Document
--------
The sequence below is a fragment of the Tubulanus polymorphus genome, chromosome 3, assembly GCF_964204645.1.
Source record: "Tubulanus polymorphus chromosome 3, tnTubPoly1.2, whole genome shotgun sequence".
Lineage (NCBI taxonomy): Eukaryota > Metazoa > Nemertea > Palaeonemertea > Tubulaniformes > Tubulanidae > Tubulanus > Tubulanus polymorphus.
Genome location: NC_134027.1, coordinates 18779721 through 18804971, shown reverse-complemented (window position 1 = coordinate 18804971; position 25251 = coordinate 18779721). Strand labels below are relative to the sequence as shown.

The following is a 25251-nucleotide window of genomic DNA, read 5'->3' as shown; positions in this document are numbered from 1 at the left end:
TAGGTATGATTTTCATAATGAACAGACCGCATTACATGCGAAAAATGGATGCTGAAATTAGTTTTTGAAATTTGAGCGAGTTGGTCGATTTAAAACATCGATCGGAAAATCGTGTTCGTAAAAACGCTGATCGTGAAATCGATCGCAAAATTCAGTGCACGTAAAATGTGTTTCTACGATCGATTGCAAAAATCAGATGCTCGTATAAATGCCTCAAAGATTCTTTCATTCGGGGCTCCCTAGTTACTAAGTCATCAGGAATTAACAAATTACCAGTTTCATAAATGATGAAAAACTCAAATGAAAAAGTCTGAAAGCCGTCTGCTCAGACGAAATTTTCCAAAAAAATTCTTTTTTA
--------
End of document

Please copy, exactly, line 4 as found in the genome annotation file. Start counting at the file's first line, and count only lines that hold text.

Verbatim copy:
Genome location: NC_134027.1, coordinates 18779721 through 18804971, shown reverse-complemented (window position 1 = coordinate 18804971; position 25251 = coordinate 18779721). Strand labels below are relative to the sequence as shown.